VWSD launches ‘Real People Read’ campaign Literacy initiative aims at getting adults to read, share stories with kids

Published 12:30 am Saturday, October 2, 2010

Friday, Mayor Paul Winfield’s reading materials weren’t legal and administrative but something a little different, and his audience was unusual, too.

Seated in a rocking chair in the library at Sherman Avenue Elementary with about 50 kindergartners around him, the mayor opened the book, “There Was an Old Lady Who Swallowed Some Leaves,” by Lucille Colandro, and began to read aloud.

“I’ve never read this book before,” Winfield told the kids.

Email newsletter signup

Sign up for The Vicksburg Post's free newsletters

Check which newsletters you would like to receive
  • Vicksburg News: Sent daily at 5 am
  • Vicksburg Sports: Sent daily at 10 am
  • Vicksburg Living: Sent on 15th of each month

After the lady had swallowed leaves, a shirt and a pumpkin, he interrupted himself to say: “It’s exciting to turn from page to page. You don’t know what you’re going to find.”

He had the kids chiming in with a loud “a-choo!” on cue at the end of each page and giggling about each successive fall-related item the lady swallowed. Finally, after the surprise ending (read the book to find out) he was bowled over by a group hug.

Winfield was one of a dozen or so community leaders who took time out to help Vicksburg Warren School District Superintendent Dr. Elizabeth Duran Swinford launch Real People Read, a literacy initiative to bring adults into the schools to read to and share stories with students of all ages.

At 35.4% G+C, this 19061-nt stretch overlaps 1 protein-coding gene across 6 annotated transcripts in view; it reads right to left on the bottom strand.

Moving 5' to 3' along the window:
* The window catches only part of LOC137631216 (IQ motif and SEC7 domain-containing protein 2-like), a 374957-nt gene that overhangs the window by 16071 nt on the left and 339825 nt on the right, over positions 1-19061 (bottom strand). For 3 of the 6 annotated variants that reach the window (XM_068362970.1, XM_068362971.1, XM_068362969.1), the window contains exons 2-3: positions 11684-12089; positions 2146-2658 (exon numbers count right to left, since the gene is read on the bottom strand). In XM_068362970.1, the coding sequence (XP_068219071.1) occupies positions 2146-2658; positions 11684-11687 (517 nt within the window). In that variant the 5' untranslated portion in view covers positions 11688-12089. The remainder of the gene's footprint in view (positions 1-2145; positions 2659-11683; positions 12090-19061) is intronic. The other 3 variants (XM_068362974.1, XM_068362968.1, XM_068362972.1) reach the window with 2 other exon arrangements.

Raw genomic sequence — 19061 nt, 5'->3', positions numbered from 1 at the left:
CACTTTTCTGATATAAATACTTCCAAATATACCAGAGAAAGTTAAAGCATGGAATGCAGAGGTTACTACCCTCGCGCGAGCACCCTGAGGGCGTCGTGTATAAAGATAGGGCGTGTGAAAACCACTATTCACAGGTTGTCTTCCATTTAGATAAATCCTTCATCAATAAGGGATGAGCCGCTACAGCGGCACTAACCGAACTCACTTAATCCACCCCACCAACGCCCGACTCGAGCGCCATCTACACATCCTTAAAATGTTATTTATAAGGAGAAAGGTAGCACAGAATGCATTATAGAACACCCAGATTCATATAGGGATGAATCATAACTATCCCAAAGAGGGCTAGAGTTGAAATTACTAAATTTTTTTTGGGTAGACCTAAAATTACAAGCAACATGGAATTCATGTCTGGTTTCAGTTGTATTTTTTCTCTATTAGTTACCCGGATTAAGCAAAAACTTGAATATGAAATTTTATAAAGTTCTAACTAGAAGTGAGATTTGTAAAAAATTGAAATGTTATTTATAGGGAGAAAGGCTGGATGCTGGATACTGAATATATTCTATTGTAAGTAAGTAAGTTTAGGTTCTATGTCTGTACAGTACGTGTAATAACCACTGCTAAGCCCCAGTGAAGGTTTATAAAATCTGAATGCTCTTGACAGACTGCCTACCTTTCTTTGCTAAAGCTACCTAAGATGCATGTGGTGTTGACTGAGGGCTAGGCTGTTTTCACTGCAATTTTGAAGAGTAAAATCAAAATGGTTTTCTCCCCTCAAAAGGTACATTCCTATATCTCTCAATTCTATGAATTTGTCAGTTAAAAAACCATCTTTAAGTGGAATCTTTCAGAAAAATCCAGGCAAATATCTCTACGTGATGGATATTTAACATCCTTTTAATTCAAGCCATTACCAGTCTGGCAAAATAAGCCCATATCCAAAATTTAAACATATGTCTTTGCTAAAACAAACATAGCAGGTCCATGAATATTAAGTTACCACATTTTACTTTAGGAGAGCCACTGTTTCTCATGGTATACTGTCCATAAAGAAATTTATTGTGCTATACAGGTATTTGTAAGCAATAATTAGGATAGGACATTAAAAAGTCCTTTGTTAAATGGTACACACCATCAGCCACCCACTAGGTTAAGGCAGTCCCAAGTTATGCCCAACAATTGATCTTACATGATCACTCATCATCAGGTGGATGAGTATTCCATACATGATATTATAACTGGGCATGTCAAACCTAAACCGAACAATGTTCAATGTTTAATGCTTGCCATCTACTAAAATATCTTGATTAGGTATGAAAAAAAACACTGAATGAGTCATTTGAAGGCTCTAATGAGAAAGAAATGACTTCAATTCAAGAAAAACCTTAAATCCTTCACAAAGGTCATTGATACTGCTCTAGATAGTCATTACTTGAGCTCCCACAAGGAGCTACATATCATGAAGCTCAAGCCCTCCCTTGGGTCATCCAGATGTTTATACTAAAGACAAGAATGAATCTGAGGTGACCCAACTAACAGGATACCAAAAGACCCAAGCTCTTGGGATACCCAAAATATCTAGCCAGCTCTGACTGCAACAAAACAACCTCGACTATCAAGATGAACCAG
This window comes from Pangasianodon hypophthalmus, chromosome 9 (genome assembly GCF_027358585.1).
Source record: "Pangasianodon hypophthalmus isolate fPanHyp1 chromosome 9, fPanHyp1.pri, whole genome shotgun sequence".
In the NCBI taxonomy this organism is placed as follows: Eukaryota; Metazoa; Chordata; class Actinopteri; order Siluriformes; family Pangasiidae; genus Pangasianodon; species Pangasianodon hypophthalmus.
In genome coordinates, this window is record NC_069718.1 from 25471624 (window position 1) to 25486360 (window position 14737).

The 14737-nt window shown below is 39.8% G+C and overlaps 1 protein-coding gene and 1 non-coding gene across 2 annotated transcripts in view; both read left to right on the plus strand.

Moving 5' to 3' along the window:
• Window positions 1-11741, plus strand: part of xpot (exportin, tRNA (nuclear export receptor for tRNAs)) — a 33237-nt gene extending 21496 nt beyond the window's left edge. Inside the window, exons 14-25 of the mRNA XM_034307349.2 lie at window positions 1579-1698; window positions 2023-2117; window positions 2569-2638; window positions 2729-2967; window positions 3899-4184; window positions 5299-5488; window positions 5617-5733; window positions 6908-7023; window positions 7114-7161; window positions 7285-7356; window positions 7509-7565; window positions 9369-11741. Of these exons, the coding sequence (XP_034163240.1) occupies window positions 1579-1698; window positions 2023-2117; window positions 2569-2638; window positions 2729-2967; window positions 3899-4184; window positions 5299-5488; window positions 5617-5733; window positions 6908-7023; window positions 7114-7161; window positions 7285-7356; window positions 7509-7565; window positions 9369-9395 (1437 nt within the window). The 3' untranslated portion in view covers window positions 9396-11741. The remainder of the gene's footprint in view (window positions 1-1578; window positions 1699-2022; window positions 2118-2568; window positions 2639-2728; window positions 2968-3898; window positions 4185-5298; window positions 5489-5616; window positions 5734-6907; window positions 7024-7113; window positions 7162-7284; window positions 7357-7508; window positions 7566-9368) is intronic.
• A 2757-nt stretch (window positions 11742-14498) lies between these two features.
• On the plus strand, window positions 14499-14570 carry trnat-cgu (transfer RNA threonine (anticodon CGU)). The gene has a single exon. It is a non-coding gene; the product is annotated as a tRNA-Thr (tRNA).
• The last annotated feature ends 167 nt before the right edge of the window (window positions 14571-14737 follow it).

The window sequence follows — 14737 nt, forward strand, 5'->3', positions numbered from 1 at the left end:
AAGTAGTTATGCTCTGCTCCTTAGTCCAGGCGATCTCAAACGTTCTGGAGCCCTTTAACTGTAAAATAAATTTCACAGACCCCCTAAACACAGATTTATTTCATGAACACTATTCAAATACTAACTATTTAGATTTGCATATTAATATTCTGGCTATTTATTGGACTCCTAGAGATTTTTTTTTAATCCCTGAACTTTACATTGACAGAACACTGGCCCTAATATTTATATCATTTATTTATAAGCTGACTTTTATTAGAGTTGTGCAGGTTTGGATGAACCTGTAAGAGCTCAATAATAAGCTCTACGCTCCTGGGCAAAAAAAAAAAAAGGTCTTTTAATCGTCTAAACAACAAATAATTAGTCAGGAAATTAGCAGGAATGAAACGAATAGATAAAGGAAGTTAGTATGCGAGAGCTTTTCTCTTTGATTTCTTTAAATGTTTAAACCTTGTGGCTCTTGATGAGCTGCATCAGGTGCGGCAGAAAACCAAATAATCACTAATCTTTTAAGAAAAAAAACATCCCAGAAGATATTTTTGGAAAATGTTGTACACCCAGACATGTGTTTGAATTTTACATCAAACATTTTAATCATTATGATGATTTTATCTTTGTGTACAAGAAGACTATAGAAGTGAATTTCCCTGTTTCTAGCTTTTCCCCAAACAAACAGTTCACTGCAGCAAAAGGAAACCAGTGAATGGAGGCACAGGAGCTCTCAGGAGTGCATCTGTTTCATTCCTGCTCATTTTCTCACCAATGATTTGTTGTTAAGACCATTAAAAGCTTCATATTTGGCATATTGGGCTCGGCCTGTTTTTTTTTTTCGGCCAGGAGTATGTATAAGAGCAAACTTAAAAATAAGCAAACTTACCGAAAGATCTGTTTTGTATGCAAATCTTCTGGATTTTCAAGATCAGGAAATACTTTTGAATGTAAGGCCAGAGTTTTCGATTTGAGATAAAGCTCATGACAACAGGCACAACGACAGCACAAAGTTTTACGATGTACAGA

“We’re here today because we are celebrating something that’s important in your life,” Swinford told the kindergartners, whose teachers are Sally Owen and Cheryl Ricks. She told the students that she reads to her two grandchildren through video conferencing online.

Former VWSD superintendent Donald Oakes saw lots of hands raised when he asked the children if they like to take trips. “In this room, there is a ticket for you to go any place — near or far,” he said, adding that the school librarian can help them find the book to take them anywhere they want to go.

School board president Zelmarine Murphy got them to promise to read over the weekend — Friday nights, Saturday mornings and Sunday nights — and local NAACP president John Shorter reminded them that writing letters is another fun way to improve reading skills.

“You never stop learning,” Shorter said. “If you can read, you can do anything.”

Coming out in support were state Sen. Briggs Hopson III, Warren County District 1 Supervisor David McDonald, Chamber of Commerce executive director Christie Kilroy, insurance agents Robyn Lea and Kim Ferguson, U.S. Army Corps of Engineers public affairs officer Shirley Smith and school officials and principals.

The program was recorded for local cable channel 16, the district’s broadcast outlet, and Swinford included an appeal to adults to spend lots of time in the schools, sharing stories they love and letting the kids know how important reading has been and continues to be in their lives.

“This is technically a five-month program but it should be a forever and ever, amen, sort of program,” said Sherman Avenue principal Ray Hume.

Those who would like to come in and read to students can call their neighborhood school — including junior high and high schools — to get set up with a classroom, Swinford said. Any amount of volunteer time would be appreciated, she said.